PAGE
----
I am planning on running a short feature this week. "On our walls" will focus on different things I display in our house. This started because I wanted to run a post on the new photo gallery wall I made in a hallway, but I realized I had so much to say about the how and why for this gallery wall that it could easily expand into a week of posts. I'll be talking about buying and making art, recognizing and creating "themes" and of course, hanging photos.
So today, to kick things off, I'd like to talk about the art I buy for our space.
Interestingly, with the exception of one card that I have framed, there is nothing on our walls that I bought in real life. (It's the card above and I bought it the summer before Paul and I moved in together. It was the first thing I knew would hang on our walls. Five years later, the $3 card is still up.) I purchase art exclusively online. Here are some of the things I consider before I click add to cart and checkout.
waiting for a frame - a new 18x24 print from ugmonk.
1. Is it easy to frame? Framing non-traditional sized art can get ridiculous. Often, before I purchase something, I'll run a google (or amazon) search for frames that are the dimensions of the print or piece to see if something is easily available. I tend to stick to things that are smaller than 11x14 so I can drop them into a frame or have a mat made. (This is a great video that talks about having custom mats made.) If something is bigger than 11x14, I look for standard sizes like 16x20 or 18x24. Ikea sells "odd" sized frames, so sometimes one of them can work. But really, if it's going to be a pain to frame, I have to more than love it to push buy.
a print I knew would be fun in our kitchen from wallblank.
2. Do I know where it will hang? Oddly enough, I don't buy art to fill spaces. Usually, if I have a large wall or area that needs "something" I'll make it myself. This keeps me from hunting online for something to fill a wall and potentially just buying because it works. Instead of looking for the art, I let the art find me. If it's awesome, I consider what room it will go in and how it will match with what we already have before I buy. The best part about moving every 1-2 years, is that I know eventually everything will change and I can move art into different rooms and create new combinations.
graphic sunglass art from bkny.
3. Does it fit our style? After five years of decorating our place, I have a decent idea of the "style" I like. And for better or worse, I've passed it on to Paul. For my own house, I like simple, graphic pieces. I love text. I don't usually like browns or red. I usually don't like animals or landscapes (unless it's palm trees). I generally don't like pieces with too many colors. That all sounds so random, but I have found it really helps to have a clear understanding of my YAYs and NAYs. There is a huge difference between what I can admire from afar and what I can live with in my house.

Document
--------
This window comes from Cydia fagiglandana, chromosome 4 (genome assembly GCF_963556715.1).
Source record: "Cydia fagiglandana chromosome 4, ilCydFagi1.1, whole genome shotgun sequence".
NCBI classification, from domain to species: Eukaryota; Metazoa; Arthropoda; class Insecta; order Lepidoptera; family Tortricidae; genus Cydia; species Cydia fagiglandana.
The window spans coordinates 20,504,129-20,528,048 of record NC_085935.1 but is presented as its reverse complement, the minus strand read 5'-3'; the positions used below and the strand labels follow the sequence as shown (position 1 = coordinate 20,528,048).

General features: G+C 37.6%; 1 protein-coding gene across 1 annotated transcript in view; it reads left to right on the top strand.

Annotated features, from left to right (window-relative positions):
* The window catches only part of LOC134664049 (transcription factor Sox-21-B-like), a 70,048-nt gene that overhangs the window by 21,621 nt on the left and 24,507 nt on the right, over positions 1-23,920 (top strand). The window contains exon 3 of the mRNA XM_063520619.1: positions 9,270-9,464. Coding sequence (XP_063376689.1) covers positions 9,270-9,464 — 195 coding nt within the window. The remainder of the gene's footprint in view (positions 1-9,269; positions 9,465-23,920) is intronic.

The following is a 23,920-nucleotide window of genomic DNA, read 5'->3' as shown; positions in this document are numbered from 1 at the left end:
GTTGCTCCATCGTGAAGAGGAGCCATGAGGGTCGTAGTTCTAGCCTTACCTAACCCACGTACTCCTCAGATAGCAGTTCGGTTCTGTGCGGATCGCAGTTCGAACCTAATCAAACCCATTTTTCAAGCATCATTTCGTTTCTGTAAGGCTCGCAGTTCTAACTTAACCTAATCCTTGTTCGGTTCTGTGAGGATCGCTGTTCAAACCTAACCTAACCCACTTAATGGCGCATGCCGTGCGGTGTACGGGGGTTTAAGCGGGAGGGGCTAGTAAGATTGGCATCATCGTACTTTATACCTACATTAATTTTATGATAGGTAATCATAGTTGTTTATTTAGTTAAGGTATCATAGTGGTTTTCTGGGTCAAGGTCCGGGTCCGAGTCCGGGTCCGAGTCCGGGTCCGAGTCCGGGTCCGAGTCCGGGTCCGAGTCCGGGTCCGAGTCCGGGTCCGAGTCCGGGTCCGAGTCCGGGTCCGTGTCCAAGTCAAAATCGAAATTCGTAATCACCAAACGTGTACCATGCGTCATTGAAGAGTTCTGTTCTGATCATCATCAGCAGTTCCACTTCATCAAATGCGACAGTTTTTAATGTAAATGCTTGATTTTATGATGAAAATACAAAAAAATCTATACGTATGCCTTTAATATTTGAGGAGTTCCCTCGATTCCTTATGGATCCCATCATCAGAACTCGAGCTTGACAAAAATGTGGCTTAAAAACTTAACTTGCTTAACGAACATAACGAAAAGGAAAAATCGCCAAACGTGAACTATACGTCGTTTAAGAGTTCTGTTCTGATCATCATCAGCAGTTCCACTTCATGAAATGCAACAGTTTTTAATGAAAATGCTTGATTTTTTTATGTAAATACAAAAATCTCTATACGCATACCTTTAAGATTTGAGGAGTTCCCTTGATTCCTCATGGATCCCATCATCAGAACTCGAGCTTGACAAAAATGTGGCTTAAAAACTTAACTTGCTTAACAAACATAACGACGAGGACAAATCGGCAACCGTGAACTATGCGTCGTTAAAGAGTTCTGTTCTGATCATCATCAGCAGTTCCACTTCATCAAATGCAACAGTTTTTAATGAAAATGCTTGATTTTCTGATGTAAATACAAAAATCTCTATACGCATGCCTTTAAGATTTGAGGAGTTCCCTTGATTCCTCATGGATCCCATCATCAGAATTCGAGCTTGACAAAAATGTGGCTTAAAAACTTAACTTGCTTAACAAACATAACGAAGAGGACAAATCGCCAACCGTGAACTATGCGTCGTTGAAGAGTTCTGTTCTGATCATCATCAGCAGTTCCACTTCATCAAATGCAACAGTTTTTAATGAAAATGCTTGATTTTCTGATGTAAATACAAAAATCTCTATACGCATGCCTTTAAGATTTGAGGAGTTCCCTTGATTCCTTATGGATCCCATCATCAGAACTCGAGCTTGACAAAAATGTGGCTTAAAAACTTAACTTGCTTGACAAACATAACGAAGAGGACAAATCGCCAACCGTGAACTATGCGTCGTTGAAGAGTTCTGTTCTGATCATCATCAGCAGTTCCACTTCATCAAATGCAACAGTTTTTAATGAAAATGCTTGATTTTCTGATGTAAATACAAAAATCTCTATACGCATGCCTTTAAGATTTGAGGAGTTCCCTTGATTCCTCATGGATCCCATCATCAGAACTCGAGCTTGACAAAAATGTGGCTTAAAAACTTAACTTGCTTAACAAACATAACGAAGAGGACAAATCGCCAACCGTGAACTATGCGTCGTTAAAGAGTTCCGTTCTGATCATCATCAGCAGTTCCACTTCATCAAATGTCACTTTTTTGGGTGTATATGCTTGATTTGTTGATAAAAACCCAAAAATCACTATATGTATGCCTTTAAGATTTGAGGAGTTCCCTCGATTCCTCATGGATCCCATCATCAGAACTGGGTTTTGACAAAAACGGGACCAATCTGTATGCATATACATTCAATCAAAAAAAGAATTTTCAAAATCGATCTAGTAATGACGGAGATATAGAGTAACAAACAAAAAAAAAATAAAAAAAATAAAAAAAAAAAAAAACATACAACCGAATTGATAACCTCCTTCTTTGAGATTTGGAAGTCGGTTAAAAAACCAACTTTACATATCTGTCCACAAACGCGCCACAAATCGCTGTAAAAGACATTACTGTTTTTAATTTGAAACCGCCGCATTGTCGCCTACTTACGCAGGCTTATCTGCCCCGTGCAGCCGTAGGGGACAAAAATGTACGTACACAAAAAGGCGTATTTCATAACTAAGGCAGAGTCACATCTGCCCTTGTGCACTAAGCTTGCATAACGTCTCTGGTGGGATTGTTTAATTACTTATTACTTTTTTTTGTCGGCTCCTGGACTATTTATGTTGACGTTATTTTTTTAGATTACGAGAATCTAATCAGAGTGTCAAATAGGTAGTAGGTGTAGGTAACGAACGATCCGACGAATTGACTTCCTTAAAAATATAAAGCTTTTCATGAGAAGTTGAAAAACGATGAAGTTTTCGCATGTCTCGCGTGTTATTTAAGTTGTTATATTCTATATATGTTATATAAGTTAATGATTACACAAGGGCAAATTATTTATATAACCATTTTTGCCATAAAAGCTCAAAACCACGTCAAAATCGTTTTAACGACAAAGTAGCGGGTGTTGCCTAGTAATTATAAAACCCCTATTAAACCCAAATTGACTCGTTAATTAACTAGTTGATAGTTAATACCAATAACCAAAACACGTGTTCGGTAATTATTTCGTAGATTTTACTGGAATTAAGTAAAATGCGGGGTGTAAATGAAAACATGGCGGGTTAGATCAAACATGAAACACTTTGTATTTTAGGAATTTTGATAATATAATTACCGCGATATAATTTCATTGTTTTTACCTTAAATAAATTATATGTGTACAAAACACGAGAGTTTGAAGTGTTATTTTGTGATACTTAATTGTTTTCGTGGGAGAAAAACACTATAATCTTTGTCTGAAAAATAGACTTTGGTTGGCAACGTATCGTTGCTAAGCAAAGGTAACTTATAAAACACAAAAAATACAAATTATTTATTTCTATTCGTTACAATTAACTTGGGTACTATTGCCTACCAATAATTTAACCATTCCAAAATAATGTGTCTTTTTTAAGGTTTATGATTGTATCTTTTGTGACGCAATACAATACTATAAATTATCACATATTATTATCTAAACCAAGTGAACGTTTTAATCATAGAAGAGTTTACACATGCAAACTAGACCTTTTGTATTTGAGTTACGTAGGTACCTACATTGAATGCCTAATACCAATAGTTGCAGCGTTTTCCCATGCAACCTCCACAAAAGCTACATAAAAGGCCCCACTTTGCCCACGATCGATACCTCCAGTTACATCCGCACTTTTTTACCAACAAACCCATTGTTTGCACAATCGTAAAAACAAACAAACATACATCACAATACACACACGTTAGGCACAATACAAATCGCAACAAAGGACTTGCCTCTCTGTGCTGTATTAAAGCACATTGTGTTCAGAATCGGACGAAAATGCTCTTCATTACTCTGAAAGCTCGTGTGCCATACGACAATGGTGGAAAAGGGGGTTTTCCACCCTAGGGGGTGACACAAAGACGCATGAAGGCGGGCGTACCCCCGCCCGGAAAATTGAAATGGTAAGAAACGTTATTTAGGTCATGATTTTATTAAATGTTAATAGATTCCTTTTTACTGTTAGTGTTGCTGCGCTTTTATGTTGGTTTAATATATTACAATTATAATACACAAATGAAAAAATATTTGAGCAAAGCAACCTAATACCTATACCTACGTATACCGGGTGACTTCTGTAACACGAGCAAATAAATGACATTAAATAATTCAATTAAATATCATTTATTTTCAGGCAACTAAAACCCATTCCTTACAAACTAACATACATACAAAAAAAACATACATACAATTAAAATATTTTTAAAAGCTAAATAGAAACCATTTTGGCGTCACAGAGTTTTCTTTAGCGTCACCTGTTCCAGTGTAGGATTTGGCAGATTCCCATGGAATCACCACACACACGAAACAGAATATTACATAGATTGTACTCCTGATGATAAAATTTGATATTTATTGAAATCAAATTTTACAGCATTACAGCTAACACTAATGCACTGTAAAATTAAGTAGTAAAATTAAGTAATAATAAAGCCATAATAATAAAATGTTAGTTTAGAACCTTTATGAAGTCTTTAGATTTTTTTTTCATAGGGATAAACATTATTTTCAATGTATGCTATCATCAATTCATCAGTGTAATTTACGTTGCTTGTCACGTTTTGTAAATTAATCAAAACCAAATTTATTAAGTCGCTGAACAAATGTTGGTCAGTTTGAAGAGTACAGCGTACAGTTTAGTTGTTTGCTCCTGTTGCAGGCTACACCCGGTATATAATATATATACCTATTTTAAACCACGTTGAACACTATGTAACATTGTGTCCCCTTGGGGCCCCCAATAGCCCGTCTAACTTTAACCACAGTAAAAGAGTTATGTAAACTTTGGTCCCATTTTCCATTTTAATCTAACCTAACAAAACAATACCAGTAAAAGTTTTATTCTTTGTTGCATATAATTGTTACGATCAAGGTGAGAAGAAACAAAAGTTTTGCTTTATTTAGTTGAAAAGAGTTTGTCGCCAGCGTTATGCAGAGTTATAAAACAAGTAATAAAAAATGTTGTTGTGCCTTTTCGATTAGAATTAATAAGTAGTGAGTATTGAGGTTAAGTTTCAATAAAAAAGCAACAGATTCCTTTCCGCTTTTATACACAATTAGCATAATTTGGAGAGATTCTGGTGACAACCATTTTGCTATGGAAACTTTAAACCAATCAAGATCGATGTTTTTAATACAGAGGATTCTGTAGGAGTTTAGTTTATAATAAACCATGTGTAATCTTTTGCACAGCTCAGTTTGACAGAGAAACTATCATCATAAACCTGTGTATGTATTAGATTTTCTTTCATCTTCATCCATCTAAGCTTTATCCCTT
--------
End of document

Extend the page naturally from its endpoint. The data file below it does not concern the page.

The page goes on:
a funny letterpress card that's framed in our kitchen from sapling press.
4. Can I think of two reasons why it works for us? I can look at almost anything I've bought and see two reasons why I love it. Maybe it's that it's black and white (a huge fave) and it's got California (we're akwardly obsessed) on it. Or maybe it's that it has a great message AND it is something I hadn't seen before. It sometimes seems like half the stuff we buy is an inside joke between the two of us and I love that.
5. What's the price? I don't think you have to spend a lot of money to fill your house with fantastic art. (You can, though, for sure!) 99% of what we have hanging up are prints. Some are digital prints, some are screenprints. I have bought a few pieces through 20x200.com over the past few years and I love that they host such a wide variety of artists and offer limited editions. I have had some great luck finding prints of all sizes and styles on Etsy. Our most expensive piece of art is a small $100 original painting from Kal Barteski I bought in 2008. It was one of those gut reactions, do not pass go, just click buy, and I am so glad we did. The majority of our art is in the $25-$50 range though. One thing that I like about shopping online is that you can often buy directly from the artist which means more cash goes into their pocket instead of to a middleman.
the perfect 5x7 print when my one little word was "magic" and I was struggling with Paul's deployment from kate miss. (sadly, I do not think this print is still available).
6. Do I want to buy it right now? Some stuff I see online and think, "oh, cool." I'll email myself a link or if I'm on my iPad take a screenshot to find it later. Or I'll pin it if the site is Pinterest friendly. Other stuff I see online and think, "OH! COOL!" and immediately shout to Paul to come look or email him a link. I drop it in my cart and make plans to purchase if he likes it too. I have learned that the pieces that cause me to instantly act are the ones that I should be buying. Yes, it's impulse buying, but the stuff that you choose to hang in your space should be personal and sometimes that means impulsive. What's your gut reaction? You're either going to like it, love it, hate it or be indifferent to it. If you're indifferent or like it, you'll never love it. If you hate it, you might someday love it. But if you LOVE it - go for it.